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Fossil Fuel Supply and Climate Policies with Limited Reach

versione breve Basic economic theory suggests a uniform Pigouvian tax for the correction of climate externalities. But currently realistic climate policies are (i) limited in their geographical extent, (ii) substantially less stringent than most cost-benefit analysis on climate change suggest to be optimal, and finally, (iii) the evolution of climate policies over time contains some strong ‘arbitrary’ component compared to what might be desirable. These limitations make the design of sensible climate policy complicated. A major part of the project deals with these issues. It has been pointed out that a greenhouse gas tax path with initially low rates that increase rapidly over time may aggravate the climate problem instead of alleviating it. The first contribution relativizes this claim by explaining that the question of introducing a currently feasible tax now resp. abstaining from it, does not imply that chosen tax will be relevant for the entire future; we show that given future measures, any currently introduced tax may be beneficial for climate. A second contribution explains that unilateral market based climate policy implies emission taxes should not vary only accross economic sectors but (due to fuel-specific leakage) also accross the fossil fuels from which the emissions stem from. These two first contributions start with theoretical analyses but will be extended with numerical dynamic general equilibrium analysis.
An additional contribution concerns the impact of uncertainty about greenhouse gas emission reduction costs and benefits on the optimal instrument choice between an emission tax and a system of tradable emisison permits. Traditional literature assumed worldwide optimal policies and found that the uncertainty has ambiguous impacts on the optimal instrument choice. The research project examines this issue in the case for realistic (non-global) climate policies, with a first analysis strongly suggesting that for unilateral policies, taxes seem the unambigously best choice.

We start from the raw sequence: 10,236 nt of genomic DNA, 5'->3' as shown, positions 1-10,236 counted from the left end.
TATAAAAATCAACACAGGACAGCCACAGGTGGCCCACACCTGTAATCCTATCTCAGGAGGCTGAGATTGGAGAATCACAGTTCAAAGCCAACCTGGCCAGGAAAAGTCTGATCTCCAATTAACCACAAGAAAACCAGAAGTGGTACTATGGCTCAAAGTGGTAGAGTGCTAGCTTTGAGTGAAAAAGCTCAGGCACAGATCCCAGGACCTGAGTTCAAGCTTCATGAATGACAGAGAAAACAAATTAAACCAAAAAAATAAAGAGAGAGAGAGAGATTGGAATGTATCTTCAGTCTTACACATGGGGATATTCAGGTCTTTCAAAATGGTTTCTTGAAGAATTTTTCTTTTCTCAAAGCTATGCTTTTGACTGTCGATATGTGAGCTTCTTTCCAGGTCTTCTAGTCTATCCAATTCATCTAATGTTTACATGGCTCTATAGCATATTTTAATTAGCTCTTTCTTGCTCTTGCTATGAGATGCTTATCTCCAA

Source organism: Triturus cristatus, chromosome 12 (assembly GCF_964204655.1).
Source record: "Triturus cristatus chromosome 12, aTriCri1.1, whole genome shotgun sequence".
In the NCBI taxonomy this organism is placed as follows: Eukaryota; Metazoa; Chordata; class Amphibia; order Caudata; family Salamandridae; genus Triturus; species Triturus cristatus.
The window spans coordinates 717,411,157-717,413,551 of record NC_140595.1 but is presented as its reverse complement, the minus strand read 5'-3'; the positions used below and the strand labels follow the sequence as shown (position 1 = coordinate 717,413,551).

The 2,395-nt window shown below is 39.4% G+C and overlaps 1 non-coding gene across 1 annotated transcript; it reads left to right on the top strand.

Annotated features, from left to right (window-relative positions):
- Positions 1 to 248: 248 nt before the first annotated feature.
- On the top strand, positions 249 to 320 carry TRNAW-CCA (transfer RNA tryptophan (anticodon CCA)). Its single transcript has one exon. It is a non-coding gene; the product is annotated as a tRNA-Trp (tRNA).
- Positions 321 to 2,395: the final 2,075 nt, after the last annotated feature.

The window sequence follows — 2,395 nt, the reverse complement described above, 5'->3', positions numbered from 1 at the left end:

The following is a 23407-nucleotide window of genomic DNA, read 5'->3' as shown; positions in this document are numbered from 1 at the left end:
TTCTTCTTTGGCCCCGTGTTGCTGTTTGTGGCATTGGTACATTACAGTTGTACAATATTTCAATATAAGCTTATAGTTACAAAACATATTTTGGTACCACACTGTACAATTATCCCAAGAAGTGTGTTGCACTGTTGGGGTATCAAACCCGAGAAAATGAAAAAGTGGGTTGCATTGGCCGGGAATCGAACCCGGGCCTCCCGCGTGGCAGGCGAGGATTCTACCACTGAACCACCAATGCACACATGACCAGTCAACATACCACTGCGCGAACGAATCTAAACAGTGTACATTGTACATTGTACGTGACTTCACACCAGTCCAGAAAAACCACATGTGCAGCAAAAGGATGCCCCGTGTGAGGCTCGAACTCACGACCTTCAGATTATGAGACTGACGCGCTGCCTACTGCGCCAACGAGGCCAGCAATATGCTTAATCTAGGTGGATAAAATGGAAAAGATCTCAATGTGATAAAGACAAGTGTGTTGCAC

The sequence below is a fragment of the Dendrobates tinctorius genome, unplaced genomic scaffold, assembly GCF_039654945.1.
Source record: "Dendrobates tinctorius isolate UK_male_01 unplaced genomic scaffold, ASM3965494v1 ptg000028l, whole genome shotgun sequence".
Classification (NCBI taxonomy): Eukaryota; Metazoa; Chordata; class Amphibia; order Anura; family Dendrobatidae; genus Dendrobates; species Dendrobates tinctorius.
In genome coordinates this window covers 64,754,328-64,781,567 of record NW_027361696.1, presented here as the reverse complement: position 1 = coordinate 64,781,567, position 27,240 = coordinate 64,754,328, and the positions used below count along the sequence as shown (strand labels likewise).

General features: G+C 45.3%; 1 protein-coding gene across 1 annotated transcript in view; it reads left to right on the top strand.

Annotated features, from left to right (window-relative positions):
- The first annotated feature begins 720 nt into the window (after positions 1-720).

parole chiave Regional Climate Policy, Carbon Tax, Fossil Fuel Supply, Dynamic Carbon Leakage, Green Paradox, Coal Liquefaction, Emission Discounting, Tradable Permits
   
homepage http://www.habermacher.net/research
partner University of Oxford
tipo progetto di dissertazione
status corrente
inizio progetto 2012
fine progetto 2013
informations additionelles
argomenti Regional Climate Policy, Carbon Tax, Fossil Fuel Supply, Dynamic Carbon Leakage, Green Paradox, Coal Liquefaction, Emission Discounting, Tradable Permits
metodi Partial Equilibrium Modeling, Dynamic Computational General Equilibrium Modeling, Dynamic Optimization
profile area SEPS - Quantitative Economic Methods
contatto Florian Habermacher